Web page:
I’m a little put off by the barrage of blog posts about “the greatest pro wrestlers turned actors” and the equally large variations of the phrase.
There’s no question that the last thirty-plus years of professional wrestling’s popularity have opened doors for a number of pro grapplers to enjoy a side or, in some cases, a second career as an actor.
Still, the problem I have with the statement is that it is not specific enough.
If you want to discuss the greatest or most popular wrestlers who have acted…that’s one thing. If you want to argue which of the wrestlers who have enjoyed the greatest success in acting…that’s another matter.
Either way, it is wholly subjective.
I want to make it objective and to do that, I use the term prolific because it references the body of work.
Using the body of work as a measuring stick and using imdb.com and its list of acting credits, I present, from the smallest to the largest, the wrestlers who have had the most prolific acting career:
Here they are, in reverse order:
Andre “The Giant” Roussimoff: 12 acting credits
Andre most certainly would have had a much larger amount of acting work had he not passed away at age 46.
John Cena: 13 acting credits
One gets the impression that as Cena is now ensconced in the latter stages of his in-ring career, his acting appearances will increase. He is likely to gain considerable mainstream attention later this year when his appears in the Tina Fey/Amy Poehler film, Sisters hits screens.
Kevin Nash: 17 acting credits
Nash has played well on his giant height and tough guy presence. He's a personable, intelligent guy who, when he gets roles with more dimensionality will increase his show business profile and rack up even more credits.
Steve Austin: 19 acting credits
"Stone Cold" Steve Austin still remains on the fringe of pro wrestling with an extremely possible podcast and the occasional appearance as a guest at pay per view events. There are those who still seem to think that he still has one more match left in him. Be that as it may, it doesn’t seem like Austin really goes after an abundance of acting work.
Hulk Hogan: 26 acting credits
With all due respect to his massive popularity, Hogan is really a bad actor and his forays into a number of roles seem to have been in line with the colossal endeavors to keep him in the public eye. Perhaps if he lost the ever-present bandana and the mullet it might help get more acting work. Then again, at this stage of his life, acting jobs might be an afterthought.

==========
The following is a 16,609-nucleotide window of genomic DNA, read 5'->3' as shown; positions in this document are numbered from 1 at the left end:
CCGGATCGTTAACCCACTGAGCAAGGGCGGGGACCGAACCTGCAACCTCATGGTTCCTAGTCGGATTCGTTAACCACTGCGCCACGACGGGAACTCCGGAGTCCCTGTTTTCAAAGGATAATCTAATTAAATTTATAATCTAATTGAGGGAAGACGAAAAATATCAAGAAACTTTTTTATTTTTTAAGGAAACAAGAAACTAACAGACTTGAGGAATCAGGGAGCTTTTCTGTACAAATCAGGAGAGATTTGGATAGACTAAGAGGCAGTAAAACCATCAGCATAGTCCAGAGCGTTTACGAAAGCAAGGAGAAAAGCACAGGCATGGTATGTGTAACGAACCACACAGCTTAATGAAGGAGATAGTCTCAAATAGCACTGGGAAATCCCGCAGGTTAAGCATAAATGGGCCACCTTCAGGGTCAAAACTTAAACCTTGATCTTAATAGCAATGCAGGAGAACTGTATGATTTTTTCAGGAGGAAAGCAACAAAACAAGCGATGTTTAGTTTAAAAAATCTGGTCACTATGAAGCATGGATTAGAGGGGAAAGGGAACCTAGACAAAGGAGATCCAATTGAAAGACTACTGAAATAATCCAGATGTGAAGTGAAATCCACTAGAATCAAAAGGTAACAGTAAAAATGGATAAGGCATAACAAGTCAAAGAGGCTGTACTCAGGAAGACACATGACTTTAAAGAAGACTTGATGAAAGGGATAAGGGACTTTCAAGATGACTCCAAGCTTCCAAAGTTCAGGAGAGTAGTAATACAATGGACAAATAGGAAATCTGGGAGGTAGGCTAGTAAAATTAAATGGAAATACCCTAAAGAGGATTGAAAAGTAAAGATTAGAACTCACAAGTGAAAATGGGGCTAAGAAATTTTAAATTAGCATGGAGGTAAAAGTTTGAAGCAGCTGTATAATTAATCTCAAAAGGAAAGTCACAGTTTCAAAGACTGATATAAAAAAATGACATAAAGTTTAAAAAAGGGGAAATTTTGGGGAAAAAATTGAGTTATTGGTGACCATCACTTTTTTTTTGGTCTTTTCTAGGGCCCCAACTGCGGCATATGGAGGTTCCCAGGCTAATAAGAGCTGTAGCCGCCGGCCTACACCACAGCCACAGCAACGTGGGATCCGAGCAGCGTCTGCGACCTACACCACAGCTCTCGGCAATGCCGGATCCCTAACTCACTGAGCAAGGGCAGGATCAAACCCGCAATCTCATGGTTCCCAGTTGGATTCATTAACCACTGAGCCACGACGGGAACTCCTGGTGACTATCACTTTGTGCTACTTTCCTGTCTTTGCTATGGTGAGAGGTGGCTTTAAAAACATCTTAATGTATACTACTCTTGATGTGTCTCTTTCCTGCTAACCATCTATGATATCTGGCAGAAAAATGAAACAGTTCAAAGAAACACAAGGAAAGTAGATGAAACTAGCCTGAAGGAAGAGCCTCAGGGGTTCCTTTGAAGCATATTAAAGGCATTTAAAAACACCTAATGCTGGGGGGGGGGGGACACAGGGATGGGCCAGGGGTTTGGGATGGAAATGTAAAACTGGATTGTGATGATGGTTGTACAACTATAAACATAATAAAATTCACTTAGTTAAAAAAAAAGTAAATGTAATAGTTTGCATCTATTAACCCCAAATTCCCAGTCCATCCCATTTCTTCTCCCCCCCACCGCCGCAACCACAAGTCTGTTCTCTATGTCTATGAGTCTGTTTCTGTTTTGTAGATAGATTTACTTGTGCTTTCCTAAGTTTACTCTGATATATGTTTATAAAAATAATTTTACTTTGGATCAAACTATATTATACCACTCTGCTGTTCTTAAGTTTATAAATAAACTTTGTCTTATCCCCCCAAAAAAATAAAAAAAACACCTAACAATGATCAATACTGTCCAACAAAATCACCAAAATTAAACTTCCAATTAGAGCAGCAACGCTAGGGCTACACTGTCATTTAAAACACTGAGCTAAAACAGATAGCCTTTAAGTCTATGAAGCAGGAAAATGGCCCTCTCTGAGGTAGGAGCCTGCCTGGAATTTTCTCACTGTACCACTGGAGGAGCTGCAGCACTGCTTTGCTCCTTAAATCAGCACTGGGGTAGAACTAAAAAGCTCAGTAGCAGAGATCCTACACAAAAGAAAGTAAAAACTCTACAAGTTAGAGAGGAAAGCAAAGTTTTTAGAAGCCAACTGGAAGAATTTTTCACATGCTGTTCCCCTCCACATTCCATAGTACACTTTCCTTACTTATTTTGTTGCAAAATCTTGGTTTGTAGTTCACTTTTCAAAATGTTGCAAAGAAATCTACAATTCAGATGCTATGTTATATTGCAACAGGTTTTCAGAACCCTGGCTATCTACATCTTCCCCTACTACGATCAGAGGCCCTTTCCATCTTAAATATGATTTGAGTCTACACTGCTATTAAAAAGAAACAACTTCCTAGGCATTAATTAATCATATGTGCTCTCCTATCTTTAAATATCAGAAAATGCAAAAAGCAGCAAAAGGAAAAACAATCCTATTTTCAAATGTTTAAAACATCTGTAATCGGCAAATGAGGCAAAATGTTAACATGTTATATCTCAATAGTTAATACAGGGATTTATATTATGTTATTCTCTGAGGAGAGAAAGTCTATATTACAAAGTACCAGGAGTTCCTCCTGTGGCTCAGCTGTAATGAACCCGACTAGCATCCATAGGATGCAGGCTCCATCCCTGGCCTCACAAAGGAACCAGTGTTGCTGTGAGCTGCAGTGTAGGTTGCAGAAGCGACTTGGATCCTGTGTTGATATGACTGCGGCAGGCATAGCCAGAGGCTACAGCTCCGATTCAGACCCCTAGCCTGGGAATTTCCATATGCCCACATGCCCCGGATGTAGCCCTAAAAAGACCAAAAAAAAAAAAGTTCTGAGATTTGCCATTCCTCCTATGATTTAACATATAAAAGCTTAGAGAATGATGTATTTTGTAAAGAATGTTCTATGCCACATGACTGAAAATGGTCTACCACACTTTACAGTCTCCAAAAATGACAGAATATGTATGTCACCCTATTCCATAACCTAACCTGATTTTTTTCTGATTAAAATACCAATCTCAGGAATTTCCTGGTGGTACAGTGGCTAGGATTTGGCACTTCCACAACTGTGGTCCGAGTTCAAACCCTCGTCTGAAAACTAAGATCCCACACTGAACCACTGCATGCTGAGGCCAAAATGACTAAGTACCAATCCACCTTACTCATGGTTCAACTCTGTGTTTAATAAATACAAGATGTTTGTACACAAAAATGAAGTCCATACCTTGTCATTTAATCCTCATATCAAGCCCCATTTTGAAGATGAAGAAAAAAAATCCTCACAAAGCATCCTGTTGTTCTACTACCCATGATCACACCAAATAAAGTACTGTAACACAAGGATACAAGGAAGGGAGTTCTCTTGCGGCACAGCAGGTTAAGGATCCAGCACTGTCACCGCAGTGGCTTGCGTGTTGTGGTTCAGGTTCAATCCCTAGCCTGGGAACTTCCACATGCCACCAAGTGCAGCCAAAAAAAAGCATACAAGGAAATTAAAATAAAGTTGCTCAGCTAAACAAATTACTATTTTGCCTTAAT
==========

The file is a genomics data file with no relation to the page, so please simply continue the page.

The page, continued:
Ric Drasin: 27 acting credits
Drasin was largely a regional wrestler, based largely in his home state of California. He was also a successful bodybuilder and entrepreneur. These days, he hosts a highly popular You Tube show on bodybuilding and fitness with the occasional episode dedicated to his wrestling days.
Dwayne Johnson: 46 credits
There’s no question that he will be the most successful wrestler turned actor. He is well on his way. Part of the reason for his success is his huge popularity and, given his relative youth, he’s really still just getting started.
Roddy Piper: 50 credits
When Piper headlined They Live, many thought he would leave pro wrestling all together but he would return several times. My feeling is if that he had quit the ring game, he could have enjoyed a level of acting popularity similar to Dwayne Johnson. Still, Piper managed to notch up an abundance of film and TV roles.
Mike Mazurky: 159 credits
There’s a good chance you aren’t familiar with Mr. Mazurky. That’s for two reasons. First, he was born in 1907 and second, during his long wrestling career, he was known mostly as a “mid-card” guy who rarely wrestled in main events. Much of mat days preceded television.
A large, rough-looking man, Mazurky the actor, specialized in playing tough guy roles for some fifty years. That’s an enviable longevity in any career.
Mazurky’s greatest pro wrestling contribution was his creation of The Cauliflower Alley Club, a fraternal and benevolent association to honor those involved in the business.
Furious 7 debuts in April